SINCE young, Mr Lo Kien Foh has been curious about how things work. He was interested in creating or building devices or machines, so he often tinkered with gadgets and tried to improve them.
“Electronic and mechanical gadgets have always caught my eye and aroused my interest, especially in the area of electro-mechanical construction,” recalls Mr Lo, now the managing director of Continental Automotive Singapore.
“I have always liked to admire and examine how the various parts work together. So it is no surprise that I ended up in engineering,” he adds.
Mr Lo began his engineering career 22 years ago as a development engineer before advancing to managerial roles.
In his current role, he manages the Singapore operations of one of the world’s leading automotive suppliers.
The company has been using Singapore as its hub for research and development (R&D) activities since 1997 to develop and test important technologies for radio and navigation, user interfaces, displays, entertainment and controls (below).
Of the over 470 employees in Singapore, about 90 per cent of them are directly involved in R&D activities.
Today, Mr Lo — who has both bachelor’s and master’s degrees in engineering — applies engineering The Straits Times Saturday, November 6, 2010 principles at the system level, where he handles a diverse range of organisational, product and project issues.
This may involve strategy, planning and project and product reviews.
It also includes engaging with people, such as his staff, customers, suppliers and business partners.
“I have always liked cars and automotive- related products. Working in this industry is definitely a right match for me.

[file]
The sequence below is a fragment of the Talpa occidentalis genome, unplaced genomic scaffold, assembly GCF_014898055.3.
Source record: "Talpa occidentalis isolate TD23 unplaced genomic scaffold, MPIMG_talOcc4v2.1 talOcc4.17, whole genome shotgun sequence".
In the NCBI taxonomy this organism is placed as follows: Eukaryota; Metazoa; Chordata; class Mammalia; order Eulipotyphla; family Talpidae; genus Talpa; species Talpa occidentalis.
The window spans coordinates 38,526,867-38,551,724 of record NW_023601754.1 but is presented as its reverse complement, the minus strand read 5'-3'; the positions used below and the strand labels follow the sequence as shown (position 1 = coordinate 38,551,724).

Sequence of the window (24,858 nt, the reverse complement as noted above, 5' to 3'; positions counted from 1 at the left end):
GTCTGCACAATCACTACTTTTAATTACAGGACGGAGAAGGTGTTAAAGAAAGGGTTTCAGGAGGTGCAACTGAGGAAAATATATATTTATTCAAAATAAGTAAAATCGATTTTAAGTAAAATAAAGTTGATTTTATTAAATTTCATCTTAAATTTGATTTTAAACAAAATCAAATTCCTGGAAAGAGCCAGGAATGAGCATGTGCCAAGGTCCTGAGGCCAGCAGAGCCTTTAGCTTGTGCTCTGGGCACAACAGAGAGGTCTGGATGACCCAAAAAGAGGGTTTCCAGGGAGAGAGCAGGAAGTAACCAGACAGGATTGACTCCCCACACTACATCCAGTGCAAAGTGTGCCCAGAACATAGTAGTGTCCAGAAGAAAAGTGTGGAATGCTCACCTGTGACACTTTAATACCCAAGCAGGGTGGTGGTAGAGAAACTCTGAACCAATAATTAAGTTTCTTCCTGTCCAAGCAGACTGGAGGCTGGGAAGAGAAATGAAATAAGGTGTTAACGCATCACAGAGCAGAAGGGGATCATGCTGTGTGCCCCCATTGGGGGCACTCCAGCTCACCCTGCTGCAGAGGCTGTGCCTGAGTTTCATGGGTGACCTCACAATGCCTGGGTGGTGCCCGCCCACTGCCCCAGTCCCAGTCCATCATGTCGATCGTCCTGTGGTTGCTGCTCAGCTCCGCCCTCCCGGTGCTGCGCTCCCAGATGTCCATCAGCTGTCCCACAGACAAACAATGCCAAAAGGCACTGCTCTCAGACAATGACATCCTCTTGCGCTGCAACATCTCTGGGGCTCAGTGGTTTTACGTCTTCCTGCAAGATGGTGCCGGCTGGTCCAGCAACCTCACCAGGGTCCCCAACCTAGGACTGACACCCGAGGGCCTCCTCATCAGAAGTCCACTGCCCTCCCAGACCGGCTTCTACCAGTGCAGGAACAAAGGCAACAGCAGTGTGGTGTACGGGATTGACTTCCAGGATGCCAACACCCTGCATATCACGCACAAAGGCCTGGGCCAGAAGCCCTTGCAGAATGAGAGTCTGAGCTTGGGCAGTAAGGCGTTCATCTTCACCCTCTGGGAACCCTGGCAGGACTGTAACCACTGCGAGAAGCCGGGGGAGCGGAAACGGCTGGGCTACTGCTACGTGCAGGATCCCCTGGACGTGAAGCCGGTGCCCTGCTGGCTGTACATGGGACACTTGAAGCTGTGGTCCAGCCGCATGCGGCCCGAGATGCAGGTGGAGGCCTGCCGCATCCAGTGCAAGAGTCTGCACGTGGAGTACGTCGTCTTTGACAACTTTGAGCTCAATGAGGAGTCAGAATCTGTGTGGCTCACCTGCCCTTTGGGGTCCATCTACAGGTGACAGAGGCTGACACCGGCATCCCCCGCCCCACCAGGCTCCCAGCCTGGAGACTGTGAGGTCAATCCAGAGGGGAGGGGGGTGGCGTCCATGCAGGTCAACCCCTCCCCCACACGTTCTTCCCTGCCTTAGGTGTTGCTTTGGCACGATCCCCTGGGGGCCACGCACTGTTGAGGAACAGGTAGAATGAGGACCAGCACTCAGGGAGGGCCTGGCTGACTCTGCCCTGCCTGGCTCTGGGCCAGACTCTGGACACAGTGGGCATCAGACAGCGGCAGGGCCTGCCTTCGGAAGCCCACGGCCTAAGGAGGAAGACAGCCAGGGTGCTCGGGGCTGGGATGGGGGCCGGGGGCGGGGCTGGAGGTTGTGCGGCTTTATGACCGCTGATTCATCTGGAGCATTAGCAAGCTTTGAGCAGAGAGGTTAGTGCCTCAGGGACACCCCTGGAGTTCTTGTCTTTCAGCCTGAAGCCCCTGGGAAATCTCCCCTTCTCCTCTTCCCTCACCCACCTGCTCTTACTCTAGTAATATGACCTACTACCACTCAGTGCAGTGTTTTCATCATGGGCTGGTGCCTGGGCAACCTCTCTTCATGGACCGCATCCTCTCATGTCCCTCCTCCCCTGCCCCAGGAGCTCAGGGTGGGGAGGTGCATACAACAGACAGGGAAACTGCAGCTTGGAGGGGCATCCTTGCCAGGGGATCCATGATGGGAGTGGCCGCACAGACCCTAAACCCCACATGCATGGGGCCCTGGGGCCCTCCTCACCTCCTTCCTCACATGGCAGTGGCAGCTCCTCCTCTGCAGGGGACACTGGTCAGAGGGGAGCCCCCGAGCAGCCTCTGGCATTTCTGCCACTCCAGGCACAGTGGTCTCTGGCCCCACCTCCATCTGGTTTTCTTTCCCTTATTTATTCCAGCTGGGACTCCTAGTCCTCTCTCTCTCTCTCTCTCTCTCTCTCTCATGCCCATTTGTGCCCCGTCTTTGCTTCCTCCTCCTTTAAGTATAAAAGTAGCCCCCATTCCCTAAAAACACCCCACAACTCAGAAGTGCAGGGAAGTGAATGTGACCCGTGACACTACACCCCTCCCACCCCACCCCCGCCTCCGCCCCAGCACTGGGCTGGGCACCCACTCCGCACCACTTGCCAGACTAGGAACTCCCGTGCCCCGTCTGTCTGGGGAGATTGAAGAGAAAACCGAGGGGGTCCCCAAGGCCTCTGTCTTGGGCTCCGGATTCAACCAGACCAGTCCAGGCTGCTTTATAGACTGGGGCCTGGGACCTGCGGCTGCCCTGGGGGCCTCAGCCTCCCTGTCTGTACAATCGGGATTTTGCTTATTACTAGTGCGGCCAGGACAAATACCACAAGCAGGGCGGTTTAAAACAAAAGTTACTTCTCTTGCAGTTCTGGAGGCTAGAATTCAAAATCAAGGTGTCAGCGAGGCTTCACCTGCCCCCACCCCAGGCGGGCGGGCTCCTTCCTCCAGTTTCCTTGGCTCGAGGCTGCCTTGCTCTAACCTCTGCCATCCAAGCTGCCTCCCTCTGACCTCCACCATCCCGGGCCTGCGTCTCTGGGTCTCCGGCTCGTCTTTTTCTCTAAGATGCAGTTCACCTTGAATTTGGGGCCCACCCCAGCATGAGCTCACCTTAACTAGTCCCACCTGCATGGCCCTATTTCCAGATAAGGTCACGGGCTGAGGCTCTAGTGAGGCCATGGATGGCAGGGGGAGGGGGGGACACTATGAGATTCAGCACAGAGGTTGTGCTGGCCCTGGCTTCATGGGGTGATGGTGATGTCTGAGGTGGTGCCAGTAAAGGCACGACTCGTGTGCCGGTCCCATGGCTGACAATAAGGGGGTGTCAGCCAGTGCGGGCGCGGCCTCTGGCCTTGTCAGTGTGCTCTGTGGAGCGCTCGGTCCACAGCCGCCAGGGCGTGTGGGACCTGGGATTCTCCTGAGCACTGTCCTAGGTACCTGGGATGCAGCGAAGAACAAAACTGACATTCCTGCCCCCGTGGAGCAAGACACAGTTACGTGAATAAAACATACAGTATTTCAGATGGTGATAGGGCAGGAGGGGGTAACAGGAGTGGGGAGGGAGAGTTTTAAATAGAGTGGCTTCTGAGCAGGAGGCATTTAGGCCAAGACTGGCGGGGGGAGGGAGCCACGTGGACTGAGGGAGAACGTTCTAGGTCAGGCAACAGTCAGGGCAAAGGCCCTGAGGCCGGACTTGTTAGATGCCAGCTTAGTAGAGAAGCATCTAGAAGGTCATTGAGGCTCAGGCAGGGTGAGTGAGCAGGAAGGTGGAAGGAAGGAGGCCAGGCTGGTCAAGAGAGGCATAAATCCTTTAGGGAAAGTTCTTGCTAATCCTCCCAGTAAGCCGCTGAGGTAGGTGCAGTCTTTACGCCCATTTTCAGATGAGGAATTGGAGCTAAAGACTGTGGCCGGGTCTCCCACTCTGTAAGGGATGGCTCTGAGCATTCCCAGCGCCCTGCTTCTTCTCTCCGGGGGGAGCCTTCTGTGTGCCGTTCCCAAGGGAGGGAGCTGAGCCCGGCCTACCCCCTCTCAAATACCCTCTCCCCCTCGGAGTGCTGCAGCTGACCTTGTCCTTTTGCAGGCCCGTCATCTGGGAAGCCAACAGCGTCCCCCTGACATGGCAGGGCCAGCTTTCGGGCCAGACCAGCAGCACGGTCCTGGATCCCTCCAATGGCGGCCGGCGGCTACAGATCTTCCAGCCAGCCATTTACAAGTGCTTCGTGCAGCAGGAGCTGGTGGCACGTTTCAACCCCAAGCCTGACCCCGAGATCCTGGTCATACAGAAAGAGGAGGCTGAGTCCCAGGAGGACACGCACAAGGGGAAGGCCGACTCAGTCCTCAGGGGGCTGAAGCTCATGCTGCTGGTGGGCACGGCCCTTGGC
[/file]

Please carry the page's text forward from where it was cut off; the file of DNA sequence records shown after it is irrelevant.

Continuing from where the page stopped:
“I enjoy working with technology, putting my creativity into use and seeing innovative new products being developed,” he says.
“My electrical engineering background has helped me in understanding the technicality of our automotive electronic products.
“It has also helped me to communicate with people more effectively, to understand the problems and challenges that the engineers face.”
As Continental is an engineering company focused on R&D and technology, many of its senior management positions are filled by managers who were previously in engineering-related departments.
But, engineers at Continental can also choose to progress along a technical path if they want to.
“There are two paths for engineers to grow. One is the management path and the other is the technical path,” says Mr Lo.
“If an engineer is technically strong and has the passion for technical work, he can excel and grow in the technical path.
“In fact, such an engineer is an asset and can add value to the company. He can help to propel the company to achieve a high level of technical competence.”
To help its staff develop their skills, Continental conducts training both internally and externally.
The internal training sessions enable new engineers to learn from their more experienced colleagues, while the external sessions might include overseas training and job attachments.
Courses in the technical domain include software operating systems, electrical and mechanical computeraided design (CAD) and automotive communications bus systems.
The company also sends its staff for non-technical training in areas such as project management, product creation processes, communication skills and creative thinking.
Mr Lo advises aspiring and young engineers to strengthen their technical knowledge and engineering know-how by always seeking the opportunity to learn and absorb more.
“That will allow you to build a solid technical foundation to prepare you for your future growth,” he explains.
“This applies both ways, whether you will eventually pursue your career in the management or technical path.”